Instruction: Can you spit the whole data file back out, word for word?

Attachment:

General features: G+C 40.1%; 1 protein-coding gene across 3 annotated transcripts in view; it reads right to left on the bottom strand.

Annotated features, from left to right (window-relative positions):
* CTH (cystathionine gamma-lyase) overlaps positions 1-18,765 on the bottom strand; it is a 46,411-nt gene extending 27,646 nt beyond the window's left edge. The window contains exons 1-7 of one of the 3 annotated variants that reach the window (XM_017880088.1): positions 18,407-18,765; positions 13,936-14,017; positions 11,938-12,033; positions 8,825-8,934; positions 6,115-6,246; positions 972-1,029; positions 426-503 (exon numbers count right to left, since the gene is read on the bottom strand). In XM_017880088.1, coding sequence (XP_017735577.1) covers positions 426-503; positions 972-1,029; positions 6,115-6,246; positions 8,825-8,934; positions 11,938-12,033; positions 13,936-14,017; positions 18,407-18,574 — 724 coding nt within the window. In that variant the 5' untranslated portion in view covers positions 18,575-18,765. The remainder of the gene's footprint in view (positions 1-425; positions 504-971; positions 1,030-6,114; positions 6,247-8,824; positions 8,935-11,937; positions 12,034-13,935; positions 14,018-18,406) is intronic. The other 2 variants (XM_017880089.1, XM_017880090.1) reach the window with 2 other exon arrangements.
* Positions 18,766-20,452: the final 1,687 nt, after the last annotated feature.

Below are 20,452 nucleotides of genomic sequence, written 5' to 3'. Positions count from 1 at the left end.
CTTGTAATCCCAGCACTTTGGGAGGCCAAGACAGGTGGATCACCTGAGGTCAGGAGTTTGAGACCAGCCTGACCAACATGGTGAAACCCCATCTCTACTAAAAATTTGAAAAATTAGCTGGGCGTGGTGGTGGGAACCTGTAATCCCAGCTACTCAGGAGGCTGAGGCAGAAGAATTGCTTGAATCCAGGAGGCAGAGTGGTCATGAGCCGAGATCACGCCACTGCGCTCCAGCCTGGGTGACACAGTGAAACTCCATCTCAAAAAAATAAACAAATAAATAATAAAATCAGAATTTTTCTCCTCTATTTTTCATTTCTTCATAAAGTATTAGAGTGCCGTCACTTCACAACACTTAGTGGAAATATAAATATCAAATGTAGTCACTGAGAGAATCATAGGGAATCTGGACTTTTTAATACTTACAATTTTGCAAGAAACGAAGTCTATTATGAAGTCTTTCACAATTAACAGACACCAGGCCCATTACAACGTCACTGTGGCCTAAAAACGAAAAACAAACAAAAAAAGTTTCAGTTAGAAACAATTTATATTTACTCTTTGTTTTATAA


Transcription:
General features: G+C 40.1%; 1 protein-coding gene across 3 annotated transcripts in view; it reads right to left on the bottom strand.

Annotated features, from left to right (window-relative positions):
* CTH (cystathionine gamma-lyase) overlaps positions 1-18,765 on the bottom strand; it is a 46,411-nt gene extending 27,646 nt beyond the window's left edge. The window contains exons 1-7 of one of the 3 annotated variants that reach the window (XM_017880088.1): positions 18,407-18,765; positions 13,936-14,017; positions 11,938-12,033; positions 8,825-8,934; positions 6,115-6,246; positions 972-1,029; positions 426-503 (exon numbers count right to left, since the gene is read on the bottom strand). In XM_017880088.1, coding sequence (XP_017735577.1) covers positions 426-503; positions 972-1,029; positions 6,115-6,246; positions 8,825-8,934; positions 11,938-12,033; positions 13,936-14,017; positions 18,407-18,574 — 724 coding nt within the window. In that variant the 5' untranslated portion in view covers positions 18,575-18,765. The remainder of the gene's footprint in view (positions 1-425; positions 504-971; positions 1,030-6,114; positions 6,247-8,824; positions 8,935-11,937; positions 12,034-13,935; positions 14,018-18,406) is intronic. The other 2 variants (XM_017880089.1, XM_017880090.1) reach the window with 2 other exon arrangements.
* Positions 18,766-20,452: the final 1,687 nt, after the last annotated feature.

Below are 20,452 nucleotides of genomic sequence, written 5' to 3'. Positions count from 1 at the left end.
CTTGTAATCCCAGCACTTTGGGAGGCCAAGACAGGTGGATCACCTGAGGTCAGGAGTTTGAGACCAGCCTGACCAACATGGTGAAACCCCATCTCTACTAAAAATTTGAAAAATTAGCTGGGCGTGGTGGTGGGAACCTGTAATCCCAGCTACTCAGGAGGCTGAGGCAGAAGAATTGCTTGAATCCAGGAGGCAGAGTGGTCATGAGCCGAGATCACGCCACTGCGCTCCAGCCTGGGTGACACAGTGAAACTCCATCTCAAAAAAATAAACAAATAAATAATAAAATCAGAATTTTTCTCCTCTATTTTTCATTTCTTCATAAAGTATTAGAGTGCCGTCACTTCACAACACTTAGTGGAAATATAAATATCAAATGTAGTCACTGAGAGAATCATAGGGAATCTGGACTTTTTAATACTTACAATTTTGCAAGAAACGAAGTCTATTATGAAGTCTTTCACAATTAACAGACACCAGGCCCATTACAACGTCACTGTGGCCTAAAAACGAAAAACAAACAAAAAAAGTTTCAGTTAGAAACAATTTATATTTACTCTTTGTTTTATAA